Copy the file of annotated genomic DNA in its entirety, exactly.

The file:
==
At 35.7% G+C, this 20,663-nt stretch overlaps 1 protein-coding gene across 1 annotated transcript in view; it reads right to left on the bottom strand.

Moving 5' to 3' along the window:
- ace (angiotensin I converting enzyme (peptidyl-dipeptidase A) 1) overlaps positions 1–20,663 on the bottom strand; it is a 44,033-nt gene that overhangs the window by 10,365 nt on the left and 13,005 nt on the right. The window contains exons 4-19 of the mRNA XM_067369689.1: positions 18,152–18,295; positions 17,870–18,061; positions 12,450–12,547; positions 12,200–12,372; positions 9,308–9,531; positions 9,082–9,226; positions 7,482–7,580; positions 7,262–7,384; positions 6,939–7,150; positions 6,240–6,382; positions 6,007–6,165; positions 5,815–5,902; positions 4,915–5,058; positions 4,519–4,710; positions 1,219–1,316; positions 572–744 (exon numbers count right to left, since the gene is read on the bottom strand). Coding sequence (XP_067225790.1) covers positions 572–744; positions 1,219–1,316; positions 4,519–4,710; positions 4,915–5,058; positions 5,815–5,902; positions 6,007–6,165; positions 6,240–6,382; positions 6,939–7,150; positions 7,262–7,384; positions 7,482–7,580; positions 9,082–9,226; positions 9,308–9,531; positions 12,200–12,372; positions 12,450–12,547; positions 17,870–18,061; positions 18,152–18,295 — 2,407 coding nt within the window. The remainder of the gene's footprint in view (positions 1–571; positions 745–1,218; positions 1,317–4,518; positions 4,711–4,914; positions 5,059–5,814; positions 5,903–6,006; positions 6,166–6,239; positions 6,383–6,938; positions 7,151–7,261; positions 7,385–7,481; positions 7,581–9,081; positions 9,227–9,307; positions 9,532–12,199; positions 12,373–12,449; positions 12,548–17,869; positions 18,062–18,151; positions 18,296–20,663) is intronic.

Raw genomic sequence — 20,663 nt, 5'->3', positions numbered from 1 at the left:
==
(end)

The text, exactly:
At 35.7% G+C, this 20,663-nt stretch overlaps 1 protein-coding gene across 1 annotated transcript in view; it reads right to left on the bottom strand.

Moving 5' to 3' along the window:
- ace (angiotensin I converting enzyme (peptidyl-dipeptidase A) 1) overlaps positions 1–20,663 on the bottom strand; it is a 44,033-nt gene that overhangs the window by 10,365 nt on the left and 13,005 nt on the right. The window contains exons 4-19 of the mRNA XM_067369689.1: positions 18,152–18,295; positions 17,870–18,061; positions 12,450–12,547; positions 12,200–12,372; positions 9,308–9,531; positions 9,082–9,226; positions 7,482–7,580; positions 7,262–7,384; positions 6,939–7,150; positions 6,240–6,382; positions 6,007–6,165; positions 5,815–5,902; positions 4,915–5,058; positions 4,519–4,710; positions 1,219–1,316; positions 572–744 (exon numbers count right to left, since the gene is read on the bottom strand). Coding sequence (XP_067225790.1) covers positions 572–744; positions 1,219–1,316; positions 4,519–4,710; positions 4,915–5,058; positions 5,815–5,902; positions 6,007–6,165; positions 6,240–6,382; positions 6,939–7,150; positions 7,262–7,384; positions 7,482–7,580; positions 9,082–9,226; positions 9,308–9,531; positions 12,200–12,372; positions 12,450–12,547; positions 17,870–18,061; positions 18,152–18,295 — 2,407 coding nt within the window. The remainder of the gene's footprint in view (positions 1–571; positions 745–1,218; positions 1,317–4,518; positions 4,711–4,914; positions 5,059–5,814; positions 5,903–6,006; positions 6,166–6,239; positions 6,383–6,938; positions 7,151–7,261; positions 7,385–7,481; positions 7,581–9,081; positions 9,227–9,307; positions 9,532–12,199; positions 12,373–12,449; positions 12,548–17,869; positions 18,062–18,151; positions 18,296–20,663) is intronic.

Raw genomic sequence — 20,663 nt, 5'->3', positions numbered from 1 at the left: